• Rose – Comforting, moisturizing, soothing, dry skin, promotes healing, hydrating.

Infusing Herbs for Anti-Fungal Use

For the Anti-Fungal Salve, I wanted to create something that can help with cuts, scraps and dry skin relief.

  • Horsetail - see above for properties.
  • Comfrey Root - see above for properties.
  • Chamomile - see above for properties.
  • Calendula - reduce inflammation, healing to the skin and fungal infections and other minor irritants to the skin, antimicrobial.
  • White Sage - anti-fungal, antibiotic, anti-inflammatory, and healing properties.
  • Ceylon Cinnamon - anti-fungal, antibacterial, anti-inflammatory, pain relief.

So these are just some of the herbs you can use. My choices were for inflammation and minor aches and pains, one to comfort and soothe my skin, and one still for anti-fungal purposes.

Do your research; it’s up to you how much of each herb you use.

Infusing the Oil Using the Long Method

Now that you have decided which herbs you’ll be using, let’s get started.

For the most part, if you're buying your herbs from a source, you can take the herbs and put them in a jar just as they are; I use Mason Jars for this. If you're using herbs from your garden, rinse them, let them completely dry out to the point they are wilted and looking dried (you don't want any water in with your oil), and cut them in pieces into your jar.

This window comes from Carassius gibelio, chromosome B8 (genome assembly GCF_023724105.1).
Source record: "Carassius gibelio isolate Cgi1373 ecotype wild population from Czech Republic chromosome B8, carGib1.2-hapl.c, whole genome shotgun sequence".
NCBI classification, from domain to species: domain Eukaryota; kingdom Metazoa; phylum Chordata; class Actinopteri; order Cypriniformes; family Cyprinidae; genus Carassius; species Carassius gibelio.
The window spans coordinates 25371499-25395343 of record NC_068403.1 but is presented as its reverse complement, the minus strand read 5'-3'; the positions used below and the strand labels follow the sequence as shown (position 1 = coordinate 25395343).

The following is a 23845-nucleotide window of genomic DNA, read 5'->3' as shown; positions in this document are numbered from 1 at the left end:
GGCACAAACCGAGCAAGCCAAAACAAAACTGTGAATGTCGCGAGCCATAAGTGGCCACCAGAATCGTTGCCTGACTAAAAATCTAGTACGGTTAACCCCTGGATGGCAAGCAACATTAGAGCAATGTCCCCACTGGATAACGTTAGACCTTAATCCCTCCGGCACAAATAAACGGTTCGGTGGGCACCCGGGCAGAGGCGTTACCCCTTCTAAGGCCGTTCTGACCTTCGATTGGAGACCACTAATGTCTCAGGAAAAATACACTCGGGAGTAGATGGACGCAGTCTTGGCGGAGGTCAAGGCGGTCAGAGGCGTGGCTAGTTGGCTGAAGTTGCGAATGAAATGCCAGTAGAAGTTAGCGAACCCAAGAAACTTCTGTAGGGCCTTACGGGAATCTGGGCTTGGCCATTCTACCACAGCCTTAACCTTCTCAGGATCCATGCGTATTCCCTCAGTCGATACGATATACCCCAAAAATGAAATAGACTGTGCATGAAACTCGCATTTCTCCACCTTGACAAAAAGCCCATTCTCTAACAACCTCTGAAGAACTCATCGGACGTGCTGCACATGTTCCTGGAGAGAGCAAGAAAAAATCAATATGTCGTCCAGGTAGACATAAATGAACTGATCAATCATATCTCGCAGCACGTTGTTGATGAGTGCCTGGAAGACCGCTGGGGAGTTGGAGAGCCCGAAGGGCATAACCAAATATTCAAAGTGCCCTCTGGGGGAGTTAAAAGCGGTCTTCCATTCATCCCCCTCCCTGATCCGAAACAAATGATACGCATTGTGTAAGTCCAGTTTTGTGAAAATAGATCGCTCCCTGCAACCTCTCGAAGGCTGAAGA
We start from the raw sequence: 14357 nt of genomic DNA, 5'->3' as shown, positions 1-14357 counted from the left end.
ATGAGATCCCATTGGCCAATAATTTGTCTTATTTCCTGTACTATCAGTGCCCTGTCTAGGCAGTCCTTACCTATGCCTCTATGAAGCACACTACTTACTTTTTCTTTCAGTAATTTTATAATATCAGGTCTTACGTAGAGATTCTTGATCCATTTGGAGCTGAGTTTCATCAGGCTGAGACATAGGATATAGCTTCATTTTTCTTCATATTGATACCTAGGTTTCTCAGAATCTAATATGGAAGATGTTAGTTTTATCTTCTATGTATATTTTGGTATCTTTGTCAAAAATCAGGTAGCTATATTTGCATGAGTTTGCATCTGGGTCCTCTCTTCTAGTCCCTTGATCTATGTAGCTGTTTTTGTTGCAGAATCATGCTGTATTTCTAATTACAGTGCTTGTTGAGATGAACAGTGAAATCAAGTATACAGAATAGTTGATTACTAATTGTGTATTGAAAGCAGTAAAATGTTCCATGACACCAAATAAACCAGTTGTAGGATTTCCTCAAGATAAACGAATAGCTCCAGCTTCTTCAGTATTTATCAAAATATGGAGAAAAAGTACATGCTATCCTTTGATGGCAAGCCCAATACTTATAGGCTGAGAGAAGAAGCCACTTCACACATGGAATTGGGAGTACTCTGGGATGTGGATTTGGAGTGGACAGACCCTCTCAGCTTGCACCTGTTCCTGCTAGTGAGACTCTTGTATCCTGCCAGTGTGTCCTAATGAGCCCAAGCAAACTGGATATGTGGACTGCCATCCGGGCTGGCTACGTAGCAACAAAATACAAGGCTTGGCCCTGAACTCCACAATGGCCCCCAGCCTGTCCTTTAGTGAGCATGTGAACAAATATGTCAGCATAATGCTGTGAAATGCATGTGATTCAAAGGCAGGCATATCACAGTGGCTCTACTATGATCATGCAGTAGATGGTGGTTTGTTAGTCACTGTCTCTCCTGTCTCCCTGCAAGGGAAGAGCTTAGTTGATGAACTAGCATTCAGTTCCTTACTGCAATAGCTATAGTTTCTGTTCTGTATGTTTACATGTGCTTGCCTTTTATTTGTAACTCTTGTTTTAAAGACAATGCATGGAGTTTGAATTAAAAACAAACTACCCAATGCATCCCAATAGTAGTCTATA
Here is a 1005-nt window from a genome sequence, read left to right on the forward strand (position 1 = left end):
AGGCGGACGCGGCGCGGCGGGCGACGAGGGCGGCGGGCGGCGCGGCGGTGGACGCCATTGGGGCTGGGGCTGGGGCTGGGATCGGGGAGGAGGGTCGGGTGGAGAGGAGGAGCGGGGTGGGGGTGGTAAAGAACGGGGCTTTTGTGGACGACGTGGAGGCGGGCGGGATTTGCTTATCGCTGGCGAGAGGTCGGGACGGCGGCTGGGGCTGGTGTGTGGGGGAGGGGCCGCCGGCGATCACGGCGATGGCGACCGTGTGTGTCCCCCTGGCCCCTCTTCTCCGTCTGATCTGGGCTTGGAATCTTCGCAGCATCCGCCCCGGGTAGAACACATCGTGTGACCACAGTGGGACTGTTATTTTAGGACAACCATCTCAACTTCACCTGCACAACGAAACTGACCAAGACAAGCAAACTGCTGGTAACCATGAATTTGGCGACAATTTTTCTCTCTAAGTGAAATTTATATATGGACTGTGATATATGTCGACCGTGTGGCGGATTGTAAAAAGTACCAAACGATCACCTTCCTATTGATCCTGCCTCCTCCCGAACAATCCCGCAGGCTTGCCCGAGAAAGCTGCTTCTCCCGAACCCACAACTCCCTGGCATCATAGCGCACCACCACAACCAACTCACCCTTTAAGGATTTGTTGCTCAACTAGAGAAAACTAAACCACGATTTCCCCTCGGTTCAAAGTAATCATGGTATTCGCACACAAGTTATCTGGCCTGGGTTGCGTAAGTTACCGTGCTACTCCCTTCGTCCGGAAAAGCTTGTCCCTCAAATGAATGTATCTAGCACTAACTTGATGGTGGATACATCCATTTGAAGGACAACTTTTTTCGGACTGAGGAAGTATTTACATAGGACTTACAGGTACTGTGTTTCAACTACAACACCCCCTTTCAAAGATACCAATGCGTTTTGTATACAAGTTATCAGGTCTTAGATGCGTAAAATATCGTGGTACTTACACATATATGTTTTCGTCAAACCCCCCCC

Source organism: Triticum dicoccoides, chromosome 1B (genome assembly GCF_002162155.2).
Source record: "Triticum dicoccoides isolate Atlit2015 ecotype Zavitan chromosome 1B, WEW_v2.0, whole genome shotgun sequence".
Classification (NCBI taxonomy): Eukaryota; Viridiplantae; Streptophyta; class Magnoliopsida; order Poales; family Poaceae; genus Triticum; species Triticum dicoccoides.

Don’t quite fill the jar full of herbs, you want to leave a little room so the oil can completely cover and sit a little higher than the herbs. For the bulkier herbs like the pepper, I actually gave them a couple quick burst in a coffee grinder to break them up. I’m not really sure if this actually does anything more but to me it seemed like I’d get more out of them if they were broken up a bit.

Once you have the herbs in the jar, it’s time to add the oil. For this I typically use Extra Virgin Olive Oil or Almond Oil and sometimes Coconut Oil, it just depends on what I want the end results to be. Extra virgin olive oil has anti-inflammatory benefits, it moisturizes the skin, improves elasticity, and it has good fats and antioxidants to help heal the skin.

Again, do your research and decide what kind of oil you want to use, there are many kinds like almond oil, coconut oil, avocado oil and more to choose from.